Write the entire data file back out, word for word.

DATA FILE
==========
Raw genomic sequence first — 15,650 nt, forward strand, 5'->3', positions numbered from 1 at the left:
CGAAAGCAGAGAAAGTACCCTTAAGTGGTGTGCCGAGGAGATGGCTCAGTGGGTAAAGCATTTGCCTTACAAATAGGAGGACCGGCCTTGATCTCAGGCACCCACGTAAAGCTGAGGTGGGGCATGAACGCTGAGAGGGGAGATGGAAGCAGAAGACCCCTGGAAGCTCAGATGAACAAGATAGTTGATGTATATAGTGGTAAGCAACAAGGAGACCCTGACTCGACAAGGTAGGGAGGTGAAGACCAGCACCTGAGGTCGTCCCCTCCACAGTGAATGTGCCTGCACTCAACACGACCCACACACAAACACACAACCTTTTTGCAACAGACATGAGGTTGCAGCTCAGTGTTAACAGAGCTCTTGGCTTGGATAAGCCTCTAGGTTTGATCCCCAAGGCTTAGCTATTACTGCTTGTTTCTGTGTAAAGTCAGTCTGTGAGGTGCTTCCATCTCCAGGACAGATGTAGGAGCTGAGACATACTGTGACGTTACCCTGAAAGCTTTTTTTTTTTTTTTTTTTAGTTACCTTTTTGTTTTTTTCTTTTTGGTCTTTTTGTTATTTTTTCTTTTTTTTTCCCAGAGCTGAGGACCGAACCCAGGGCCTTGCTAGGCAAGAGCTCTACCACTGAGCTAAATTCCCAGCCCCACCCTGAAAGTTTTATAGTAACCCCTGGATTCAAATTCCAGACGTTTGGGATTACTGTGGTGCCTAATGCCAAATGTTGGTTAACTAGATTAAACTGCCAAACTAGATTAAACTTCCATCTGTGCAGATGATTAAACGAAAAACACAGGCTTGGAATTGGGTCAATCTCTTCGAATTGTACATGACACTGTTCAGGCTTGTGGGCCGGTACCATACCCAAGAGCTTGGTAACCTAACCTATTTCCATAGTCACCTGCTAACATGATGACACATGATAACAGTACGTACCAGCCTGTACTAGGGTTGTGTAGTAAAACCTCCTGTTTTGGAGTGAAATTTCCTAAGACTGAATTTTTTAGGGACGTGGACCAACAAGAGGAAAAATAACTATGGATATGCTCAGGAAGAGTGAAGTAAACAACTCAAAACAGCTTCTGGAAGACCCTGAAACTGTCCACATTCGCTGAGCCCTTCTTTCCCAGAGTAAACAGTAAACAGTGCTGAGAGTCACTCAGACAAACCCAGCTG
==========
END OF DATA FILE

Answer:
Raw genomic sequence first — 15,650 nt, forward strand, 5'->3', positions numbered from 1 at the left:
CGAAAGCAGAGAAAGTACCCTTAAGTGGTGTGCCGAGGAGATGGCTCAGTGGGTAAAGCATTTGCCTTACAAATAGGAGGACCGGCCTTGATCTCAGGCACCCACGTAAAGCTGAGGTGGGGCATGAACGCTGAGAGGGGAGATGGAAGCAGAAGACCCCTGGAAGCTCAGATGAACAAGATAGTTGATGTATATAGTGGTAAGCAACAAGGAGACCCTGACTCGACAAGGTAGGGAGGTGAAGACCAGCACCTGAGGTCGTCCCCTCCACAGTGAATGTGCCTGCACTCAACACGACCCACACACAAACACACAACCTTTTTGCAACAGACATGAGGTTGCAGCTCAGTGTTAACAGAGCTCTTGGCTTGGATAAGCCTCTAGGTTTGATCCCCAAGGCTTAGCTATTACTGCTTGTTTCTGTGTAAAGTCAGTCTGTGAGGTGCTTCCATCTCCAGGACAGATGTAGGAGCTGAGACATACTGTGACGTTACCCTGAAAGCTTTTTTTTTTTTTTTTTTTAGTTACCTTTTTGTTTTTTTCTTTTTGGTCTTTTTGTTATTTTTTCTTTTTTTTTCCCAGAGCTGAGGACCGAACCCAGGGCCTTGCTAGGCAAGAGCTCTACCACTGAGCTAAATTCCCAGCCCCACCCTGAAAGTTTTATAGTAACCCCTGGATTCAAATTCCAGACGTTTGGGATTACTGTGGTGCCTAATGCCAAATGTTGGTTAACTAGATTAAACTGCCAAACTAGATTAAACTTCCATCTGTGCAGATGATTAAACGAAAAACACAGGCTTGGAATTGGGTCAATCTCTTCGAATTGTACATGACACTGTTCAGGCTTGTGGGCCGGTACCATACCCAAGAGCTTGGTAACCTAACCTATTTCCATAGTCACCTGCTAACATGATGACACATGATAACAGTACGTACCAGCCTGTACTAGGGTTGTGTAGTAAAACCTCCTGTTTTGGAGTGAAATTTCCTAAGACTGAATTTTTTAGGGACGTGGACCAACAAGAGGAAAAATAACTATGGATATGCTCAGGAAGAGTGAAGTAAACAACTCAAAACAGCTTCTGGAAGACCCTGAAACTGTCCACATTCGCTGAGCCCTTCTTTCCCAGAGTAAACAGTAAACAGTGCTGAGAGTCACTCAGACAAACCCAGCTG